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Chinese protestors again risk their lives by demanding freedom from the CCP

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In the most significant uprising since Tiananmen Square in 1989, protests have spread across China as citizens express their frustration with the Chinese Communist Party (CCP) and its oppressive policies. But even as the CCP has cracked down on protesters, American leaders have been slow to issue their support for freedom.


Quick Facts


In cities around the country, protestors have hit the streets and have been met with fierce opposition. Protestors aren’t voicing one message but seem to have lost patience with their lack of basic freedoms. Some want to see the removal of President Xi Jinping, who recently appointed himself to another term as ruler, others are protesting government corruption, and some desire an end to the CCP amid wider calls for democracy. And most are holding up blank white sheets of paper to symbolize the reality that they have been silenced by a tyrannical government, hence the moniker, White Paper Revolution.

Why is this happening now?

The protests were triggered by China’s continuing and austere “zero-Covid” policy, which has resulted in strict lockdowns. China’s zero-COVID measures mandate frequent testing, and citizens are required to present evidence of a negative COVID test to use public transportation or enter businesses. Positive tests require full-on quarantine.

However, a person doesn’t have to test positive to be quarantined; even those who happen to be in the same general area as a person who tested positive, such as in a mall, will be sent into lockdown and prohibited from going to work or to the grocery store or even going outside.

Residential complexes have been locked down because of a single infected person. Entire cities like Shanghai have been also locked down, some more than once, and authorities have even locked down whole provinces such as Xinjiang, Tibet, and Jilin. The government has also built massive quarantine camps to house infected citizens and those who have been in contact with them.

The flash point that drove many protestors to defy the CCP and take to the streets was a fire at an apartment complex in Xinjiang that killed at least 10 people, including children. The residents could not escape because their doors were locked from the outside, and firefighters were slowed in reaching the building due to lockdown measures that had been in place for over 100 days.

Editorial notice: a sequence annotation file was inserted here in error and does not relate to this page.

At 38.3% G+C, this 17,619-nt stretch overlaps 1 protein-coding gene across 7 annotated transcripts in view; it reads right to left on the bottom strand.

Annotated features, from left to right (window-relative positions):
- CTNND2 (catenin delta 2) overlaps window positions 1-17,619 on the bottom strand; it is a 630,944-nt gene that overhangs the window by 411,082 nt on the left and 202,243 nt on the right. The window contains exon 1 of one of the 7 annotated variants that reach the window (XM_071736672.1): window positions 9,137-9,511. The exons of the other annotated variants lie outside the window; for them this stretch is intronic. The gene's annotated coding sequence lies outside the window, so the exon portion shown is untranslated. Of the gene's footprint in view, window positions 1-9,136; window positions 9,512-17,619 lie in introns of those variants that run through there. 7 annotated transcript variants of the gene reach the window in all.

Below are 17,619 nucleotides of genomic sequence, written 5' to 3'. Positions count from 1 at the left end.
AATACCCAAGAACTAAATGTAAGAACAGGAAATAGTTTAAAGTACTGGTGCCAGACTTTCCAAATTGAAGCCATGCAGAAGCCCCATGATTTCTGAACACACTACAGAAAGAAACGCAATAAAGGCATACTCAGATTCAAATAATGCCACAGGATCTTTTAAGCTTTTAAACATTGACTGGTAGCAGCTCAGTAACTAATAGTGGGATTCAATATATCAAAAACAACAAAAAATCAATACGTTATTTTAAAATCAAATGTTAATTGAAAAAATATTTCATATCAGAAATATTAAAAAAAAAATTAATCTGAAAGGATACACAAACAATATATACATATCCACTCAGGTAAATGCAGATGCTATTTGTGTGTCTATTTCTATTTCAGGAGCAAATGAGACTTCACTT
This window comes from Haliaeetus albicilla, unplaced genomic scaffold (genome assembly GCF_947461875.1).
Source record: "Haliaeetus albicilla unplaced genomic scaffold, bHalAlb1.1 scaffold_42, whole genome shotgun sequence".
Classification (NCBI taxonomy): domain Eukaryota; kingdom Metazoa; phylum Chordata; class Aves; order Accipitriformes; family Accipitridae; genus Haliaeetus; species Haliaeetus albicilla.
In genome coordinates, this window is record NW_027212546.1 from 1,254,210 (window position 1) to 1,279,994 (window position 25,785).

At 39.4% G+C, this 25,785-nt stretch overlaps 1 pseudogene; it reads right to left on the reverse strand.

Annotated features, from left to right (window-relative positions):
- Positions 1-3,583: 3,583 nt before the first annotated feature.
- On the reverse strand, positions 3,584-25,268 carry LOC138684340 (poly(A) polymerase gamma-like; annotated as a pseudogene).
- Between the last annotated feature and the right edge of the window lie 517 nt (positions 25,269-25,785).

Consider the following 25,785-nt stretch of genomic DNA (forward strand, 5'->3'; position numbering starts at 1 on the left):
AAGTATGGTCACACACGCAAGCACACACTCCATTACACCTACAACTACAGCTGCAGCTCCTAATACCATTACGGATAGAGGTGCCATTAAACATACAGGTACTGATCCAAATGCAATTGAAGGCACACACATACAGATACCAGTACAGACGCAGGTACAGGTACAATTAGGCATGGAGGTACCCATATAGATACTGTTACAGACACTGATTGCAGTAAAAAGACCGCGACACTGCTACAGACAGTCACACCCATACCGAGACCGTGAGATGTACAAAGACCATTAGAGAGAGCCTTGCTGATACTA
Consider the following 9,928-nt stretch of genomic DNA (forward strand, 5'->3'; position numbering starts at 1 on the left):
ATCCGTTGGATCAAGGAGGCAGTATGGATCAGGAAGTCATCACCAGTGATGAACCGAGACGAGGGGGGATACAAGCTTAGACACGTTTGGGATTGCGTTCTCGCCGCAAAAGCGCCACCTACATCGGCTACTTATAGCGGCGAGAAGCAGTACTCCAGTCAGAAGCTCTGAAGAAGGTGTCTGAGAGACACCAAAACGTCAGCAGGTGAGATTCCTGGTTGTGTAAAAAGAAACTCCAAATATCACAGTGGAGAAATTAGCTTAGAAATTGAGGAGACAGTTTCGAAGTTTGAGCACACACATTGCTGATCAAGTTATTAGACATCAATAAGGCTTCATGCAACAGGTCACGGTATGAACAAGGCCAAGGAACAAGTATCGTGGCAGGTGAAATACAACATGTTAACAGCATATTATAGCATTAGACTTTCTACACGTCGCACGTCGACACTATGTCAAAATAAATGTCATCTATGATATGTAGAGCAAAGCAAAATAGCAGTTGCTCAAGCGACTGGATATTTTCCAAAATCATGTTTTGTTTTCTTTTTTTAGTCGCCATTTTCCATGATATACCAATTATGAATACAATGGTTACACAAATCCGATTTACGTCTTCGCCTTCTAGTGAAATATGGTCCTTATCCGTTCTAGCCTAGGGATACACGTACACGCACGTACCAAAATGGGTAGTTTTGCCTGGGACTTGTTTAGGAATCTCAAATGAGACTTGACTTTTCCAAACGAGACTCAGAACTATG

How is the CCP responding?

Despite the deaths and the protests, the CCP has said it will continue its zero-COVID restrictions, though some newspapers are now reporting that China will soften its policies in some districts. However, the CCP issued a statement just two days ago saying,

“We must resolutely crack down on infiltration and sabotage activities by hostile forces in accordance with the law, resolutely crack down on illegal and criminal acts that disrupt social order and effectively maintain overall social stability.”

Police have already arrested, often with force, numerous protestors, as well as a BBC journalist. Riot police have broken up protests. Some outlets are reporting that tanks have even rolled down streets in some cities. The scenes recall memories of the Tiananmen Square Massacre in 1989. One woman stood before riot police before they took her phone and began beating her, earning her the moniker of “Tank Lady” in commemoration of “Tank Man,” the lone protester who bravely stood before a line of tanks at Tiananmen Square.

It isn’t just brute force being deployed against the protestors. The CCP is also utilizing highly sophisticated technology to combat the protesters. Chinese officials use facial recognition, biometrics, gait analysis, location data, and Internet activity to locate and identify protestors or anyone else the party deems a threat to social order.

China has long engaged in severe censorship, including on social media, to prevent the spread of any information it disfavors. This effort has been greatly aided by U.S. Big Tech companies such as Apple.

Why is Apple being criticized?

Apple has repeatedly bowed down to the demands of the CCP by removing apps, VPNs, and the Taiwan flag emoji, as well as censoring Hong Kong singers on Apple Music. Apple also gave ownership of customers’ data to a company controlled by the Chinese government.

In 2019 when residents of Hong Kong took to the streets to demonstrate against a bill to extradite Hong Kong citizens to mainland China, Apple helped the CCP squash the protests by removing an app that allowed protestors to track police movements.

Now, critics claim that the company is once again assisting the CCP in oppressing its people. Protestors in totalitarian countries use AirDrop, an app on Apple devices that allows users to share information with each other without going over the Internet (which, in China and Hong Kong, is controlled by the CCP).